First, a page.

By Susan B. Bentley © 2007
"I think we're stuck."
I looked down at the tire as Kat walked away. It was stuck in a three-inch layer of diarrhea coloured mud. The side of the car had the same colour spattered up the side, like a toddler's unfortunate accident or me after too many beers. Kat sat down on the side of the track, dusted off her hands. Kat was a big girl. If she couldn't move the car, I wasn't sure who could. She hung her head down and stared at the crud on her sandals. She mumbled something.
"I said 'stupid, frickin' ghost towns'."
"Oh," I kicked the wheel and leant against the hood of the car. Pulled myself up, lay flat out on it, staring up at the sky. It was a hot day but there were puffy white clouds zipping past, like an old movie, all fast shutter speed and no sound. I turned over, leant over the edge and grabbed my bag from the ground.
"What are you doing?"
"Recording the moment."
Click. I got a photo of Kat just before she gave me the finger. Lying back down, I moved the lens across the sky, trying to capture a cloud on its journey. I sat up and took a picture of the track ahead. Nothing but mud and dust, bordered by fields of corn slowly moving in the breeze, nothing but empty for miles ahead. I put the camera down and checked my jean pockets.
"Bum a smoke?"
Kat looked at me like I'd grown a second head, "you do realise we could be stuck here for hours?" She threw the pack at me, then her lighter.
"Then I'll smoke reaaally slowly."
"I may well have to kill you soon."
I blew out a smoke ring, kept staring at the horizon.
"Surely, in the interests of continuing the species, I should kill you? More meat on your bones."
Kat sighed and leant back, stretching her pudgy legs out, "I'm hoping I'm all gristle."
"You'd really do it, wouldn't you? You'd eat me."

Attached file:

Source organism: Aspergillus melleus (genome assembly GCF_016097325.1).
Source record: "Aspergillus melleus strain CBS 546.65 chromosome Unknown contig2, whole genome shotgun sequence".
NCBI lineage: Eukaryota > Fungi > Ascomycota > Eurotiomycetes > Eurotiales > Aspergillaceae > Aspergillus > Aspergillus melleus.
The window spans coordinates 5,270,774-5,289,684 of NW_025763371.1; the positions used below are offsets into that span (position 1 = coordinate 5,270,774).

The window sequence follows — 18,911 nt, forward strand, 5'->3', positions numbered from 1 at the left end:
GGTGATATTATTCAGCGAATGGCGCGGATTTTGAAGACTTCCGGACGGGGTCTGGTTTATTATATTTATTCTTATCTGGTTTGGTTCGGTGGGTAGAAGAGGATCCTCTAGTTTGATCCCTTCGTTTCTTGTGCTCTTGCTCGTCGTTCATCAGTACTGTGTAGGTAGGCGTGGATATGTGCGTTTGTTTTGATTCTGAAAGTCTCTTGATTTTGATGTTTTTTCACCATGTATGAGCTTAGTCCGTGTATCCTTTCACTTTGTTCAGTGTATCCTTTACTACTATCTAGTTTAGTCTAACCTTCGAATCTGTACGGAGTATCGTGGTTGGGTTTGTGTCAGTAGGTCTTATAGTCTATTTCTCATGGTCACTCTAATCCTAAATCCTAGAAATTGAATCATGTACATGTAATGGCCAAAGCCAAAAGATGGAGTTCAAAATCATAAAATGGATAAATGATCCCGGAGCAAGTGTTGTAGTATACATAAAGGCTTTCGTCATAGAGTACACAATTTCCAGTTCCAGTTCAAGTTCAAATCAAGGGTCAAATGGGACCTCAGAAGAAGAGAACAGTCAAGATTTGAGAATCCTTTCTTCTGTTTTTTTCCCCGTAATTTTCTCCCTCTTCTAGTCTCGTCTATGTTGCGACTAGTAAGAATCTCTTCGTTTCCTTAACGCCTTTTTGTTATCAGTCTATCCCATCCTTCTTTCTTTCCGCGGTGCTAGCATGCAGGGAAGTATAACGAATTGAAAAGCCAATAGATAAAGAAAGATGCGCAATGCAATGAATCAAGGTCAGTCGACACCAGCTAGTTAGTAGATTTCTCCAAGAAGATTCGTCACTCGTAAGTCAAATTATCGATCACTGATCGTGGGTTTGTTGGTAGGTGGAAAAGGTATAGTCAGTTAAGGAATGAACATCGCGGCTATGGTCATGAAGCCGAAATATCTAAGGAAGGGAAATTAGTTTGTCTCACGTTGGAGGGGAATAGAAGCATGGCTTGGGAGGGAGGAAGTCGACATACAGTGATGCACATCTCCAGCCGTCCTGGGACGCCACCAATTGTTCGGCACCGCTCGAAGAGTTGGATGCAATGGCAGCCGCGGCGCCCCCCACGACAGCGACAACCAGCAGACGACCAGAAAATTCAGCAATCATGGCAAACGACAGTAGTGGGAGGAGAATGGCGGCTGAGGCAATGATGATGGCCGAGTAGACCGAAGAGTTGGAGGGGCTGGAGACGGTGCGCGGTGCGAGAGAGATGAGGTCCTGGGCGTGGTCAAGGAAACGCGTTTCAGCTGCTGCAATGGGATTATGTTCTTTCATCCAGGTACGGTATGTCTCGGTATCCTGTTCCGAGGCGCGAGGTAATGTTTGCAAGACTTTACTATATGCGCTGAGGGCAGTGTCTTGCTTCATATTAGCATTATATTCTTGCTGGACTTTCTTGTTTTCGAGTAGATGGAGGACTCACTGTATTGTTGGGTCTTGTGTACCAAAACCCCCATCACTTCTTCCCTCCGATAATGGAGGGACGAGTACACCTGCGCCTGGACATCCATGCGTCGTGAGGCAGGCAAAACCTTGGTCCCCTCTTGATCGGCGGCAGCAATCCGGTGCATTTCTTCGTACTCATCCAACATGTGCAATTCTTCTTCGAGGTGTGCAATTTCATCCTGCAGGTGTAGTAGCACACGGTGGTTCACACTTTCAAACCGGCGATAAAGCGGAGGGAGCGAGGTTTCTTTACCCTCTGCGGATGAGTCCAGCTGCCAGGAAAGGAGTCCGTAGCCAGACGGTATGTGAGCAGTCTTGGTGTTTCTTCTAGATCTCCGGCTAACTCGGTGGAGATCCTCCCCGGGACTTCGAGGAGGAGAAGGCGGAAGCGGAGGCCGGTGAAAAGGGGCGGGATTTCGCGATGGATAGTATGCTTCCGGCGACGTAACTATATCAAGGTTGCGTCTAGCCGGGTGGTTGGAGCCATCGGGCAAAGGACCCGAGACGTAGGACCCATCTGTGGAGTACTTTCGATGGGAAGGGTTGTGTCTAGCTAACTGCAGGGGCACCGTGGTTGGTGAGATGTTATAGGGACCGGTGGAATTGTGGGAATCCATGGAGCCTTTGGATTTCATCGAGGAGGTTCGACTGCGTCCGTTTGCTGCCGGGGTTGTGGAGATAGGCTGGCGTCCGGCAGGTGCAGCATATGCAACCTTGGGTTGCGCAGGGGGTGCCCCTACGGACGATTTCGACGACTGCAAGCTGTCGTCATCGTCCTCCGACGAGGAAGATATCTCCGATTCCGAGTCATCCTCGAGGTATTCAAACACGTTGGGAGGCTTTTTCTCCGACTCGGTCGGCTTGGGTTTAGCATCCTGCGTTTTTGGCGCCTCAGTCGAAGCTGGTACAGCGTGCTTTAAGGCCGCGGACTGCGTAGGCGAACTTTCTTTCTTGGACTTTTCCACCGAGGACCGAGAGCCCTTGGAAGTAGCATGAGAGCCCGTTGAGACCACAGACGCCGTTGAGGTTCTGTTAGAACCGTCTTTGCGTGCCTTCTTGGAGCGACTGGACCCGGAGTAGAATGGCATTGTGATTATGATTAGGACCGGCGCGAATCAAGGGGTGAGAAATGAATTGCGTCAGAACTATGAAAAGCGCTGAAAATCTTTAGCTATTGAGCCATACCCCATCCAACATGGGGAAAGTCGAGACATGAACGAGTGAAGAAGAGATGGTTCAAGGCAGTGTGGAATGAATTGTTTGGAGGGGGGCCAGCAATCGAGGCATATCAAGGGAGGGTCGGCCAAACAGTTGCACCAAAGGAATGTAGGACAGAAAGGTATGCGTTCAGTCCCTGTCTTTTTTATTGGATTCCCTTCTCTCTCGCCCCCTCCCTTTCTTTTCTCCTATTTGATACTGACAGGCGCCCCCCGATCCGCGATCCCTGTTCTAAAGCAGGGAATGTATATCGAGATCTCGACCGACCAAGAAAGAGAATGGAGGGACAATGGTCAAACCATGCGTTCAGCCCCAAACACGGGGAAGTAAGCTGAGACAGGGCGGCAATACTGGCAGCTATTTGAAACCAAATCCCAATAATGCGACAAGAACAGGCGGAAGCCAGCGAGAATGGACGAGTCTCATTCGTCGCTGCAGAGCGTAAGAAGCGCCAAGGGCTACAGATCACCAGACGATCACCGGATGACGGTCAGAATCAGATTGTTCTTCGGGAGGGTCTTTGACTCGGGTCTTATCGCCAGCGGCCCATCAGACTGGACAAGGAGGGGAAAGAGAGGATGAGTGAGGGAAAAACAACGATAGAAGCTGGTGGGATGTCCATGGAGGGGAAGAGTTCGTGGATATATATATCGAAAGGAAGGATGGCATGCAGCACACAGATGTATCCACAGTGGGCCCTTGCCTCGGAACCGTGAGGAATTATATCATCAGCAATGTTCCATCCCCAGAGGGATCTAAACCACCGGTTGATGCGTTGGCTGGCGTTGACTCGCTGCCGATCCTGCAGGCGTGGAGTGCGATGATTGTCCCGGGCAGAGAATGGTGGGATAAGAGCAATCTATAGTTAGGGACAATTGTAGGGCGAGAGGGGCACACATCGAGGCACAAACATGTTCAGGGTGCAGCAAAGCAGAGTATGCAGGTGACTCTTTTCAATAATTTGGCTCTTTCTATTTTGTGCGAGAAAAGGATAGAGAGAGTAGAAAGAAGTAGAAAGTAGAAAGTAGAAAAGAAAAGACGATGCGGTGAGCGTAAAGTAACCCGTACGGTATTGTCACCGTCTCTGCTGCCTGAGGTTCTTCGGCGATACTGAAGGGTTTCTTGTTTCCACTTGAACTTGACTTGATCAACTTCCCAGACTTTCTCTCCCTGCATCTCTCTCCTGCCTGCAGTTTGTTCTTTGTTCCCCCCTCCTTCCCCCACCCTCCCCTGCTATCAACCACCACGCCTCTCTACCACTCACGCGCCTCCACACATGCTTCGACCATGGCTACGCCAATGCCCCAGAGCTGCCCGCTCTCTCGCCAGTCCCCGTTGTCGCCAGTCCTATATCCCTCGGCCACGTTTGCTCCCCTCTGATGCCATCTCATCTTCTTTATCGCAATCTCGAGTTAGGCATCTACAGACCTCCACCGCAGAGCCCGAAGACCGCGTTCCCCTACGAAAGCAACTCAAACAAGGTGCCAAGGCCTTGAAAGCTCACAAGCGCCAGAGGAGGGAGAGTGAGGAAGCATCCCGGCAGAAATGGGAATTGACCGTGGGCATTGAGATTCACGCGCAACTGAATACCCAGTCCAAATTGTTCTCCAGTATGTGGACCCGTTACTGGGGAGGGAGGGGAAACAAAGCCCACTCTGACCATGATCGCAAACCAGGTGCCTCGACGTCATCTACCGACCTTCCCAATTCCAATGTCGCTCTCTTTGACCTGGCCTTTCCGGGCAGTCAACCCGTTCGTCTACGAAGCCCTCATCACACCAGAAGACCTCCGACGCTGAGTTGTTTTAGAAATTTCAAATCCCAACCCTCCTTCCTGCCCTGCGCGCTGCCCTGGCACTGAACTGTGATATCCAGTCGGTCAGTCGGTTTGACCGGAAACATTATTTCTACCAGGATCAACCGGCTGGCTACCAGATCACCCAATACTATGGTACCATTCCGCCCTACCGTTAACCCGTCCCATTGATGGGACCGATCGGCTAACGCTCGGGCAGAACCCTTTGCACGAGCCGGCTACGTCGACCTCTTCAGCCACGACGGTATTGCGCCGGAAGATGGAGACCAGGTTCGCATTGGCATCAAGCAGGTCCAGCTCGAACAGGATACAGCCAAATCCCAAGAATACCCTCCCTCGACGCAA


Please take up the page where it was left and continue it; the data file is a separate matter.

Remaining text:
I coughed out a laugh, "Hhoney, you're really not my type."
She threw a handful of mud at me.
"Watch the camera!"
"Jessie, this is serious!"
I leant back and pulled my cell out of my front pocket, waved it at her.
"No coverage still? Jesus."
"You wanna walk back to the interstate?"
"Nope, I wanna find my ghost town but I think that's a wash now."
Kat pulled herself up and joined me at the front of the car. She leant back and we sank into the mud just a little bit more.
"Shut up," she grabbed my cigarette out of my hand. The breeze picked up and the smoke blew back in her face, her hand coming up to wave the plume away. "It's probably a mile or so thataway." She waved her hand in the direction the car was facing and I reached out and grabbed the cigarette back. "But..."
"But, it might not be, it might be the invisighost town, just like those other two. TripTik sucks."
"No shit. Over a thousand miles and only a giant ball of twine and an Elvis museum. Not a ghost town in sight."
"The museum did rock though, you gotta admit that."
"My Mystery Train-er Tots were heavenly."
"Exactly, and you can't beat a fifteen foot statue of Vegas Elvis in the middle of nowhere, belt a-glistening in the sun."
We both lay down, the hood creaking a little but holding under the strain. We were at least fifteen miles from the interstate and we were going to have to start walking soon, we were just delaying the inevitable.
The wind was really picking up now, clouds rushing by, the sound of the breeze catching in our ears, no other sounds, just that effect where, if you cupped your hands to your ears, it sounded like waves crashing on the shore.
"What?" I took my hands away from my ears.
"I said 'what are you doing?'"
"Thinking about the sea."
I cupped my hands round her ears so she could appreciate the waves amongst the tall fields of corn, the surf crashing against the shoreline in the middle of Dicksville, Kansas.
"Ya wanna start walking?"
"Not especially. You?"
"I'm thinking snack time first, build us up for the long haul back."
I jumped off the hood and rummaged around on the back seat. We had enough old Easter candy to last us until Christmas, a side of beef in a cooler courtesy of Kat's mom and a ton of pork rinds, our nod to The Sure Thing. I waved a pack out the car door, "Pork rinds anyone?"
I grabbed a bag of Goldfish from under the front seat and a can of warm coke.
Kat tapped the top of the can.
I stuffed a few goldfish in my mouth and walked to the middle of the track, listening for any noises other than the wind. Nothing. I looked up, chewing, held my arms out and started spinning on the spot, opening my mouth and singing a note out to the breezy clouds.
"You folks need some help?"
I stopped spinning and clutched the guy in front of me as my brain kept going round and round. Kat pulled my hands away from him, an old farmer in a cap that read Tom's Dry Goods'. He had the blackest moustache I'd ever seen. Kat beamed at him as I held onto her arm, the clouds and the track and the mud still spinning around too fast. The farmer shook Kat's hand and she smiled at him, her chubby cheeks widening.
"Yes sir, we surely do."
Susan B. Bentley is an aspiring writer who's lived in Berkeley and Brighton but dreams of St Kitts on a daily basis.